I'm just suggesting that as good as this piece is, some tasteful driving and/or supporting percussion would have helped. I think it's part of the genre. I suspect that the article you read might have been down on film music in general. Over all, it's kind of frowned upon. No real substance. All show and no meaning. No depth.

I like film music. You don't have much time to get your point across. You need to make it happen now. In a symphony, you have all the time in the world to drag out what you are trying to do. And sometimes, you get lost in the process. Both take skill to do correctly.

Hi Timothy,

This is actually why I hate naming pieces.  Titles have a way of unduly influencing listeners more than I personally would like.  When you think of instrumental music, it's so completely open to being interpreted by each individual, drawing on their own sensibilities and experiences without the benefit of lyrics to guide them.  However, as soon as a title is added, much like a news headline, it's the first thing that's seen and has the greatest impact/influence even before a note is heard. That said, I'm happy to have my music be more sterile than Marilyn Manson and appreciate you taking the time to listen, whether or not you enjoyed it.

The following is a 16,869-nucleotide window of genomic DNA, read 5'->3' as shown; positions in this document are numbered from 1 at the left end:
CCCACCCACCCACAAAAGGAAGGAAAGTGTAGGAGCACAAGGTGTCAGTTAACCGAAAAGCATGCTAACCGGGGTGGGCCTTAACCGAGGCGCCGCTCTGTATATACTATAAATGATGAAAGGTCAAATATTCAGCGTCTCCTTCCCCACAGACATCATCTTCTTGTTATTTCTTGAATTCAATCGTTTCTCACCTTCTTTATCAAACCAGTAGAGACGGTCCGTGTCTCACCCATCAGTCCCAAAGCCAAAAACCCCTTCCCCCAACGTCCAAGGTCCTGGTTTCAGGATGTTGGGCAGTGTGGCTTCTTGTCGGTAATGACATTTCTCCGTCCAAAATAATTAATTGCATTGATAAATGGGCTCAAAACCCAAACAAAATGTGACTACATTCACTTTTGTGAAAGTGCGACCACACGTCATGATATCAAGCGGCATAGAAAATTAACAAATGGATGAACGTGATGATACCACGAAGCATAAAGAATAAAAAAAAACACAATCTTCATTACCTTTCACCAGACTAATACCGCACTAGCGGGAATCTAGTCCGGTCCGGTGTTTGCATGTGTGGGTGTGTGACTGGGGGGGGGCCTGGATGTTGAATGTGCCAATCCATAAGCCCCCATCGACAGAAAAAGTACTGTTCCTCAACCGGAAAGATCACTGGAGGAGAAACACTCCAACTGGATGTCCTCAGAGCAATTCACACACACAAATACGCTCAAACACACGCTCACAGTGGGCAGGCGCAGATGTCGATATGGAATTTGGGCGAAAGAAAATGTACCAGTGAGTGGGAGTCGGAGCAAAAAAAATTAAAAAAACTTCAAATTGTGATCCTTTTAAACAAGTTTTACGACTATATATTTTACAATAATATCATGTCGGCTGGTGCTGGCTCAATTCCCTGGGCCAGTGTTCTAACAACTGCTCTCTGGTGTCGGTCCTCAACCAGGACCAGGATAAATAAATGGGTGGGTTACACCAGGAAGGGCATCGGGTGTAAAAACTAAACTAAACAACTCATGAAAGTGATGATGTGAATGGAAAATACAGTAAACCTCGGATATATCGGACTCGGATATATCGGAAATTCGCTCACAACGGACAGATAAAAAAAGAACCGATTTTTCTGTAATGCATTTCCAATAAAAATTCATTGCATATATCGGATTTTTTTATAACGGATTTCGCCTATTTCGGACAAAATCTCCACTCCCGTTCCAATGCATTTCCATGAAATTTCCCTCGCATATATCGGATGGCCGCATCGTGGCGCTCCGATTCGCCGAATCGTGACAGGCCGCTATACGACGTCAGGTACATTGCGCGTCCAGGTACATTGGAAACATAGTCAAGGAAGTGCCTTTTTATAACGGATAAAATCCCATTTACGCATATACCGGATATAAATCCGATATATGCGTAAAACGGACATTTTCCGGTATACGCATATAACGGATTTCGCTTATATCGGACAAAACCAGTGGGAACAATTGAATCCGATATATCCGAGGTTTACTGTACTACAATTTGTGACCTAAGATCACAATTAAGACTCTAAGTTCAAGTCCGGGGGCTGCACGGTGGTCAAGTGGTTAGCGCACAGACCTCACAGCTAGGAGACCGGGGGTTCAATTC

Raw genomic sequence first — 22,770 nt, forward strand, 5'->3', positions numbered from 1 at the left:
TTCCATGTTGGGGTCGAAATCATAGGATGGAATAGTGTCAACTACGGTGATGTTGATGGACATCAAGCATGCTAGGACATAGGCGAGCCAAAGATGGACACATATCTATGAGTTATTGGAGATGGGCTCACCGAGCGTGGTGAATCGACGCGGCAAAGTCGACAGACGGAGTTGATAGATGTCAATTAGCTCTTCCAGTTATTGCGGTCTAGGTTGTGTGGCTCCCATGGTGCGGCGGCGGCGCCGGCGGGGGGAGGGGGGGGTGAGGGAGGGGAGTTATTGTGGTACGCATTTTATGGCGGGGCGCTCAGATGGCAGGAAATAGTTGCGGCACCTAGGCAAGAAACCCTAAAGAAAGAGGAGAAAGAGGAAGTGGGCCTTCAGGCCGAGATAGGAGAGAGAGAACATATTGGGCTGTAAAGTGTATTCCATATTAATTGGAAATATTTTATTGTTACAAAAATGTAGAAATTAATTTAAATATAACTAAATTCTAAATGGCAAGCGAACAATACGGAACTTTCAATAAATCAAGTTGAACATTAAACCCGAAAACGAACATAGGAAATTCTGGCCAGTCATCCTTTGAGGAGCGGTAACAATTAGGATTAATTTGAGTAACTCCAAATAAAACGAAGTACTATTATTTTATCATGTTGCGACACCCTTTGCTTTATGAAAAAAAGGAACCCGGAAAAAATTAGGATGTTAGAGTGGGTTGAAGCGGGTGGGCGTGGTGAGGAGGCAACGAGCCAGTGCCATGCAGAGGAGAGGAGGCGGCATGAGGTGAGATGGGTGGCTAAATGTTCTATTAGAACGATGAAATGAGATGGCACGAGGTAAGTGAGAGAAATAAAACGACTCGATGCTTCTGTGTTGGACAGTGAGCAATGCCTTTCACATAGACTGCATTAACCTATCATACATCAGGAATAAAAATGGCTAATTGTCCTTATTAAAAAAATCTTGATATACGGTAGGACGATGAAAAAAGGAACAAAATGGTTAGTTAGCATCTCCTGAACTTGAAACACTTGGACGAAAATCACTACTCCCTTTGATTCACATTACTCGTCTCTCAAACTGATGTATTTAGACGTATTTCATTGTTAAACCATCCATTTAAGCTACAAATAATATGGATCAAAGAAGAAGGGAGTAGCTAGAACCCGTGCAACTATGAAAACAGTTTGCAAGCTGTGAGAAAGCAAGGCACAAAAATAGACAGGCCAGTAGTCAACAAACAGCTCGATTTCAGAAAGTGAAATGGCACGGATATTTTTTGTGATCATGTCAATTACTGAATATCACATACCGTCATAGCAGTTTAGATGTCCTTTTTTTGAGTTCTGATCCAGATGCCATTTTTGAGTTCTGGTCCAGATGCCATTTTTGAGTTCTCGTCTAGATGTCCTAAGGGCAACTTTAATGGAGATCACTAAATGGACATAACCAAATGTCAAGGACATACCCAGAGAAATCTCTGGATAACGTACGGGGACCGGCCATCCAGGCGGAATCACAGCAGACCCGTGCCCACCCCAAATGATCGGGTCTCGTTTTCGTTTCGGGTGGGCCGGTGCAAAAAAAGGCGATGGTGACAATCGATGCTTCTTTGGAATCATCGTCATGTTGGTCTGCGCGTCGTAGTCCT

Cheers,
Dave

Timothy Smith said:

Hmmm. It wasn't what I expected. I was thinking more modern horror genre. That stuff can scare the living crap out of a person. Like Marilynn Manson types of stuff. Disclaimer I am not nor ever will I be a lover of his music. In fact, I find it repulsive and if music could be described as assaulting his music takes that prize. Here is an example of his music if you want to call it music- https://youtu.be/QUvVdTlA23w

What you have here is very sterile compared to that. 

Bob, I get it too.  You suggested the percussion would help, I told you why it wasn't included and that I agree that it could help, should I have chosen to include it.  You say, "so what" to the many clichés/crutches of film writing, and I agree with you.  I like film music too...heck, I derive more of my income from music licensing in film/media productions than I do with my concert works (as is common for anyone involved in both areas of composition).  That said, when I shared this piece with a network of music supervisors, I got a few comments back that suggested it was a refreshing change from the usual stuff they receive.  As for film music requiring skill...of course it does. Who said otherwise?